I am having some trouble understanding the meaning of "false humility" in Colossians. Also I am trying to understand the concept of self-imposed worship, and just what exactly was going on in the Colossian church. -- Joshua Lopez

The passage in question reads, "Do not let anyone who delights in false humility and the worship of angels disqualify you for the prize. Such a person goes into great detail about what he has seen, and his unspiritual mind puffs him up with idle notions. He has lost connection with the Head, from whom the whole body, supported and held together by its ligaments and sinews, grows as God causes it to grow. Since you died with Christ to the basic principles of this world, why, as though you still belonged to it, do you submit to its rules: 'Do not handle! Do not taste! Do not touch!'? These are all destined to perish with use, because they are based on human commands and teachings. Such regulations indeed have an appearance of wisdom, with their self-imposed worship, their false humility and their harsh treatment of the body, but they lack any value in restraining sensual indulgence" (Colossians 2:18-23).

To understand what is going on, you have to know something about Gnosticism. Colosse apparently was home to Gnostic teachers. Gnostics were often ascetics (self-imposed worship and harsh treatment of the body). As intellectual elitists, they took great pride in spiritual experiences ("great detail," "unspiritual mind"). These Gnostics venerated angels ("worship of angels"). What I am saying is that, without knowledge of the specific set of heresies besetting the Colossian church, you cannot understand the letter. Sure, you can pick up a few great insights, but you will never be able to understand why Paul penned it, what situation he was dealing with, or the various nuances of his various lines of reasoning.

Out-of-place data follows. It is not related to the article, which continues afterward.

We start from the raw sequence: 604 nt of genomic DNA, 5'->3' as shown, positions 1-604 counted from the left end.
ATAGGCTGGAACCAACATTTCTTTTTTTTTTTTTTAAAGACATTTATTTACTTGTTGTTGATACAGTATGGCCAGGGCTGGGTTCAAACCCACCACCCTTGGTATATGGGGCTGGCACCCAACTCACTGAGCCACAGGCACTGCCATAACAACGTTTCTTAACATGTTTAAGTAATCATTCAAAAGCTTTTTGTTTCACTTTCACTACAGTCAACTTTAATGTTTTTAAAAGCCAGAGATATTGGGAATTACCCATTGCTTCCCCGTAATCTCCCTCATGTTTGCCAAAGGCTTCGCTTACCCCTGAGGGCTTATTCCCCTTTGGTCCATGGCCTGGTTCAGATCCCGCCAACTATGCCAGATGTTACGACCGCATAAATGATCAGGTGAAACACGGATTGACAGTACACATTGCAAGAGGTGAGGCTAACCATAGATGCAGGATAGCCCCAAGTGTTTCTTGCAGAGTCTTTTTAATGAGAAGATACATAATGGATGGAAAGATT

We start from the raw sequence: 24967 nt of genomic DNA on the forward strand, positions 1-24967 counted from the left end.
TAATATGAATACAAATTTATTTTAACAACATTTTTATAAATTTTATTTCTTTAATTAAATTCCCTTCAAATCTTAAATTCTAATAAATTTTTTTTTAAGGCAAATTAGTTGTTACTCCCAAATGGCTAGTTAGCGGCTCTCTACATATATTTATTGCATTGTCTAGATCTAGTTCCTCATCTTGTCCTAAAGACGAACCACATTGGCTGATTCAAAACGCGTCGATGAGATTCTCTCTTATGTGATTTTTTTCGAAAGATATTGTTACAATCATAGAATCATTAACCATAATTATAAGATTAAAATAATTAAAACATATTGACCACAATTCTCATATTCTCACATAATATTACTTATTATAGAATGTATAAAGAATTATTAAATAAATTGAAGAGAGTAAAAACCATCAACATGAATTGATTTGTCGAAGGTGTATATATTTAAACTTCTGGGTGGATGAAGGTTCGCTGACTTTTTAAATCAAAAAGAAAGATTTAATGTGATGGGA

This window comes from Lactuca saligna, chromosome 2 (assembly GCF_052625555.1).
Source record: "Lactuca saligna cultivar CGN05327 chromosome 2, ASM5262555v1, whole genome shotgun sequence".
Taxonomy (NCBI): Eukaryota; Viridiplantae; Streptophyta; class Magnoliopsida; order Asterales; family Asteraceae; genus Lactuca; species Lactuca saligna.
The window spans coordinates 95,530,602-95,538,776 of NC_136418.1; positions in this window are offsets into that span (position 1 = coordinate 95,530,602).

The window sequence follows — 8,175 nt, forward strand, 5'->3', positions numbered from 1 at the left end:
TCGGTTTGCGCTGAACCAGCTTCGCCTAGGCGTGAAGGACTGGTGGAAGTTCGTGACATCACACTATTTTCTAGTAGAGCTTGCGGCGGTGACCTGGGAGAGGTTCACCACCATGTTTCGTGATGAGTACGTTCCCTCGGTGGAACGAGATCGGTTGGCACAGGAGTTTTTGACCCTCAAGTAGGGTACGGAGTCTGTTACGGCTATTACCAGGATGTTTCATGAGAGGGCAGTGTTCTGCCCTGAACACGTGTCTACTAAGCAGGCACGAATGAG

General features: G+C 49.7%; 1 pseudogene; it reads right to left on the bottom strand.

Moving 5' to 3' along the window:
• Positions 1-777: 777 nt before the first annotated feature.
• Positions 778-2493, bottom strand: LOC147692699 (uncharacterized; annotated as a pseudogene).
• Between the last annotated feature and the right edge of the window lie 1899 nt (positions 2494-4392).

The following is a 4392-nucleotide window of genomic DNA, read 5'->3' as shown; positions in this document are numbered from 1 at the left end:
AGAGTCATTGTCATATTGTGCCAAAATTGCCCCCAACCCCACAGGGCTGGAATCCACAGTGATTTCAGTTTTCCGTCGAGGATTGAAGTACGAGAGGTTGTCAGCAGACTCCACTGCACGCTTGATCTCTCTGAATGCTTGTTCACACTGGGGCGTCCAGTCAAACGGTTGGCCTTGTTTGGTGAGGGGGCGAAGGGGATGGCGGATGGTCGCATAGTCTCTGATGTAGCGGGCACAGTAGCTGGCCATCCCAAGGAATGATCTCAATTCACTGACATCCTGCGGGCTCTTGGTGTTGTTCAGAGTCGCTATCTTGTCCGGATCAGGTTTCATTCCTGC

I would encourage you to learn more about Gnosticism--though not to become a Gnostic! Without a fundamental understanding of this common first and second century heresy, it's not only Colossians that is a mystery; 1 John, 2 John, much of the gospel of John, 1 Timothy, and several other portions of the New Testament are lost!

In the meantime, while you are reading Bible dictionaries and commentaries, scouring websites and consulting with Christians are familiar with Gnosticism, do your best to strive to avoid what Paul in Colossians 2 condemns: man-made rules, which can easily be supported with logic and tradition, but lack a true biblical basis; delight in boasting of one's spiritual experiences and exploits, which feeds the ego, completely against the spirit of John 3:30; and the entire culture of "performance theology" that is obsessed with measuring, competing, and comparing.

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